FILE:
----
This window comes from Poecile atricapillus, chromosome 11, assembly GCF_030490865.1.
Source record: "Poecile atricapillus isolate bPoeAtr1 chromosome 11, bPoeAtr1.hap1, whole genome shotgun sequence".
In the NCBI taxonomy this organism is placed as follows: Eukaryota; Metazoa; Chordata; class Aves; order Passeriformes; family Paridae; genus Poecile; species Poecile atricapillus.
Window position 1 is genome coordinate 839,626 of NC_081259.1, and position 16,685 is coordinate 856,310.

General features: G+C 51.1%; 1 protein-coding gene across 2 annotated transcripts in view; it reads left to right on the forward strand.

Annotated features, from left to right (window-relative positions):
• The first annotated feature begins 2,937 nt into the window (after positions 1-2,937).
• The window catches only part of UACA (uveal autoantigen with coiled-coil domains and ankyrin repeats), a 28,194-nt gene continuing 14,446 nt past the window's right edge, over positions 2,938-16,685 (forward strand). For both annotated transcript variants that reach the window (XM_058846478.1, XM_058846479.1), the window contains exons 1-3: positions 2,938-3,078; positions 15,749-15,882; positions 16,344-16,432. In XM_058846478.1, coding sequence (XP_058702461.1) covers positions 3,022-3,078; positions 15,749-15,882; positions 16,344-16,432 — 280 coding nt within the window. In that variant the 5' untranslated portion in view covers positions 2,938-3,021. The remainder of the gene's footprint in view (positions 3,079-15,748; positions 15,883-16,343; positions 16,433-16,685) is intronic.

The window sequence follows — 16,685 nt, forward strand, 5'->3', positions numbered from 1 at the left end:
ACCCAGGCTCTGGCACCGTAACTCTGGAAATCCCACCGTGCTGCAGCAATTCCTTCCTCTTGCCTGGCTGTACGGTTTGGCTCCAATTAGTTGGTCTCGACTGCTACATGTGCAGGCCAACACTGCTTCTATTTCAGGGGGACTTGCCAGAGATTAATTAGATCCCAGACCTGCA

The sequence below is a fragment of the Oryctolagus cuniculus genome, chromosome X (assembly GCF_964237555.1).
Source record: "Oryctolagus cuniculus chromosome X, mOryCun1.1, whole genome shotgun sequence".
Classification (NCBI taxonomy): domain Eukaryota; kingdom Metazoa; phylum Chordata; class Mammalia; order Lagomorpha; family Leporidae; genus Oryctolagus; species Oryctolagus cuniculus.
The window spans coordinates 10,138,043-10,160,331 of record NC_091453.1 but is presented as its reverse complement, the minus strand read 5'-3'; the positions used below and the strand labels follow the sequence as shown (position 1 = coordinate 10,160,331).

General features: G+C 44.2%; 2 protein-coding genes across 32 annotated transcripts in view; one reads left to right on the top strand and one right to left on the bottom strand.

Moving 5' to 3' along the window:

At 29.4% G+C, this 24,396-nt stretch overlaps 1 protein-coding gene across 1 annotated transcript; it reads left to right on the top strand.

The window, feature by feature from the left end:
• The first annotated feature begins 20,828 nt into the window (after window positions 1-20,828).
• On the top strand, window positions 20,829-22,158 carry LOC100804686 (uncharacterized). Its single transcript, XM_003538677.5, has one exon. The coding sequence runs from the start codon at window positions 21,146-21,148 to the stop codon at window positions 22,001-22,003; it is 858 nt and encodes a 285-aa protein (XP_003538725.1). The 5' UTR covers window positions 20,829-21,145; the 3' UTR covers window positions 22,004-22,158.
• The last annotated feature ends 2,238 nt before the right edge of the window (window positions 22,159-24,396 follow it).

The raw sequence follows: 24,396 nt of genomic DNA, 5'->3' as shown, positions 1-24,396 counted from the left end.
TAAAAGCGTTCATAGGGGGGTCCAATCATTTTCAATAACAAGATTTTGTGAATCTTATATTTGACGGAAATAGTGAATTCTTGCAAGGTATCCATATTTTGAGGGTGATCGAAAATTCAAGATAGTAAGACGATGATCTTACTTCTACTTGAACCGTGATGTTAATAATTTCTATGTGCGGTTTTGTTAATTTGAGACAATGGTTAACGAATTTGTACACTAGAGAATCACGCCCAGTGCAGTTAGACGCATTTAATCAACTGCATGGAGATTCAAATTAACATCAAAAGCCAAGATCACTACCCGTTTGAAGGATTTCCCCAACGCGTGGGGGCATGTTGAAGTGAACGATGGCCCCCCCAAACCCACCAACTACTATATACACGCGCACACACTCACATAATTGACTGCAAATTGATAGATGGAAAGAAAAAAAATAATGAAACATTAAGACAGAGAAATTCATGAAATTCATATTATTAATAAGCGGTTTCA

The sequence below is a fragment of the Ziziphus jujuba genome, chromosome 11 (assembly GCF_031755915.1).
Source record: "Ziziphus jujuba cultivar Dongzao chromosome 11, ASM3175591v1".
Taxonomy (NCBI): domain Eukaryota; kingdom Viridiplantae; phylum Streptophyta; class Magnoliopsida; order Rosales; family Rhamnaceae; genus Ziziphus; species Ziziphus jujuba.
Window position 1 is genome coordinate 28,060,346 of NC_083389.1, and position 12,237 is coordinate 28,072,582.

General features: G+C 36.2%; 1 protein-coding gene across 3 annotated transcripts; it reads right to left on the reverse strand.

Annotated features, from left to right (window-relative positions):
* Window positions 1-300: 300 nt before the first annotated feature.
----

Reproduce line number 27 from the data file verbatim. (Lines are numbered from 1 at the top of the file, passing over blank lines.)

Window position 1 is genome coordinate 28,060,346 of NC_083389.1, and position 12,237 is coordinate 28,072,582.